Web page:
Ghislaine Maxwell has been "physically abused" by prison guards, is losing her hair and is "withering to a shell of her former self", her lawyer has claimed in a letter to a New York judge.
The 59-year-old former partner of billionaire paedophile Jeffrey Epstein is awaiting trial on sex-trafficking charges, but her lawyers are asking for her to be released on bail citing intolerable jail conditions.
"Recently, out of view of the security camera, Ms Maxwell was placed in her isolation cell and physically abused during a pat down search," wrote Bobbi Sternheim.
"When Ms Maxwell recoiled in pain and when she said she would report the mistreatment, she was threatened with disciplinary action," she added.
A week later the same team of guards "ordered" Maxwell into a shower "to clean, sanitise, and scrub the walls with a broom", the lawyer claimed.
"She is withering to a shell of her former self – losing weight, losing hair, and losing her ability to concentrate," Sternheim wrote, in the letter addressed to New York judge Alison Nathan.
There have been repeated attempts to get Maxwell released on bail, with most revolving around claims of mistreatment at the Metropolitan Detention Centre in Brooklyn.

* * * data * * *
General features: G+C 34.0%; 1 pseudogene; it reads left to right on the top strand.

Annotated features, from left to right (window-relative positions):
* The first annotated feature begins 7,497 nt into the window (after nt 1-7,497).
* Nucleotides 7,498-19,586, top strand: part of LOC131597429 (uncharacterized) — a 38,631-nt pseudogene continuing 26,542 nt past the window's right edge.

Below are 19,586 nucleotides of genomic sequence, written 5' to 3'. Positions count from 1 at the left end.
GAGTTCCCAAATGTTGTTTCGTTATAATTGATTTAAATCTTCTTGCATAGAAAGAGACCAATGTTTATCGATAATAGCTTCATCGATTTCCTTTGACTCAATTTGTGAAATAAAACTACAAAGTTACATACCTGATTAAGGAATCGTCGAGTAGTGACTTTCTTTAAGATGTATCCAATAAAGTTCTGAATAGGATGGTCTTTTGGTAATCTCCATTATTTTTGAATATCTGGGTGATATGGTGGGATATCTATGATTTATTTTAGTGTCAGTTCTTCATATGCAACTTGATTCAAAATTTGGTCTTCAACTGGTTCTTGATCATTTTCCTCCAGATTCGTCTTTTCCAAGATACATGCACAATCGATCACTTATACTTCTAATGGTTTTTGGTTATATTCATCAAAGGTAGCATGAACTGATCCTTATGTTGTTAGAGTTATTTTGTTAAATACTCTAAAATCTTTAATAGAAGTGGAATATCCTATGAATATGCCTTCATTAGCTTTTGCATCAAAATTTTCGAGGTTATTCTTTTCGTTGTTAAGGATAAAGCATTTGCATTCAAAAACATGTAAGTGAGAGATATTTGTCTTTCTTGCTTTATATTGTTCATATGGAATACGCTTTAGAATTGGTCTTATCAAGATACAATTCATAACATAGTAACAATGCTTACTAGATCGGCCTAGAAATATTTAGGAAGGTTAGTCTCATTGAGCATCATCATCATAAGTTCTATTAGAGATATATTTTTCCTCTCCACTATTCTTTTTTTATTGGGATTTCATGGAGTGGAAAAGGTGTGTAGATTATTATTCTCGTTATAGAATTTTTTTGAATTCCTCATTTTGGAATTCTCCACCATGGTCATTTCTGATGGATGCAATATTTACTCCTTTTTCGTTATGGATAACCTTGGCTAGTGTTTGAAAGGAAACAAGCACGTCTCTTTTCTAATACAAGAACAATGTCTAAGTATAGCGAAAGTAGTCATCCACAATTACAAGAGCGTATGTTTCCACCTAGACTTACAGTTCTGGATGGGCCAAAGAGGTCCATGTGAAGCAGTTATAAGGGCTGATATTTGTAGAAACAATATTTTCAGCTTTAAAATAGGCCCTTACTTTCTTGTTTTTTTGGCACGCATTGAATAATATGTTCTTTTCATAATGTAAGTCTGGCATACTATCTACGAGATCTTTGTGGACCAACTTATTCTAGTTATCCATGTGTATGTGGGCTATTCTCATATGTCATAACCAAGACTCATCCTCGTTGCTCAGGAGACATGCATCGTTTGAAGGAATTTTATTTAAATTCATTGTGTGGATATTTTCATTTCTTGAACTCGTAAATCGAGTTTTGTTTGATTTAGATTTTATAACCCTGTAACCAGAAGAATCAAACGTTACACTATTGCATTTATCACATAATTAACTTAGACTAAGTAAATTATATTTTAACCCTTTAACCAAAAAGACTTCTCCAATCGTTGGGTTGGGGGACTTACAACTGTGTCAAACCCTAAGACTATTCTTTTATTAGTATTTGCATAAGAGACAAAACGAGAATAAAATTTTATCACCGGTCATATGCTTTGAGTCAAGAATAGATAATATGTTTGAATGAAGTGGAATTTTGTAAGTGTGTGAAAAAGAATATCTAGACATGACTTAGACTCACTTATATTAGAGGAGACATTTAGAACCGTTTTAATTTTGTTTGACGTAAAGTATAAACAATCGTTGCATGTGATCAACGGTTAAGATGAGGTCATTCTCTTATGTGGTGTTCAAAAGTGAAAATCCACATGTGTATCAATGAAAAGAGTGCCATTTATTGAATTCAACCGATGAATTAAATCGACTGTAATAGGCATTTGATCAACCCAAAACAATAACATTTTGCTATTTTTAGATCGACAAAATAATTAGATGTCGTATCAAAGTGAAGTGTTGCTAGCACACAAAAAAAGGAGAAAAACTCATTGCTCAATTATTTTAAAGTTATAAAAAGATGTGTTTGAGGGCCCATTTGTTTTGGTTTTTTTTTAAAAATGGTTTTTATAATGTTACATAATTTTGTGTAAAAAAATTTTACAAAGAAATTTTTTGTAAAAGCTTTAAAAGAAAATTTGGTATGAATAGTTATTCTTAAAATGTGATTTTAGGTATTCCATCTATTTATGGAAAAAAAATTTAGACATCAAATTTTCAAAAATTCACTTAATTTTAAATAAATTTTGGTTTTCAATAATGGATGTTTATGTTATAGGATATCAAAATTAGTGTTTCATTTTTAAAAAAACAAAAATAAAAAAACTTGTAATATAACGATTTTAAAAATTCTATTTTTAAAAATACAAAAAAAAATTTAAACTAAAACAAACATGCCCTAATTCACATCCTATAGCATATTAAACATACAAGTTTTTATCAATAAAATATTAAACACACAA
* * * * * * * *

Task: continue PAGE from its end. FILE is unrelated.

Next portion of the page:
Judge Nathan most recently denied bail in December, deeming Maxwell a flight risk.
But her lawyers say she is subjected to excessive surveillance, including having a torch pointed at her cell every 15 minutes from 9.30pm to 6.30am.
"Having been incarcerated in de facto solitary confinement for 225 days and monitored by two to six guards 24 hours a day with a handheld camera dedicated to capturing her every move, except when it would record improper conduct on the part of the guards, it is not surprising that Ms Maxwell feels she is detained under the control of the Bureau of 'Pretrial Punishment'," the letter states.
Prosecutors are keen to bring her to trial in the summer, and do not want her to flee or take her own life, as Epstein did while in prison in 2019.
The federal Bureau of Prisons has not responded to the latest claims, but in December they defended Maxwell's jail conditions, saying she received three meals a day, could use the recreational areas and had more than eight hours of call time each month.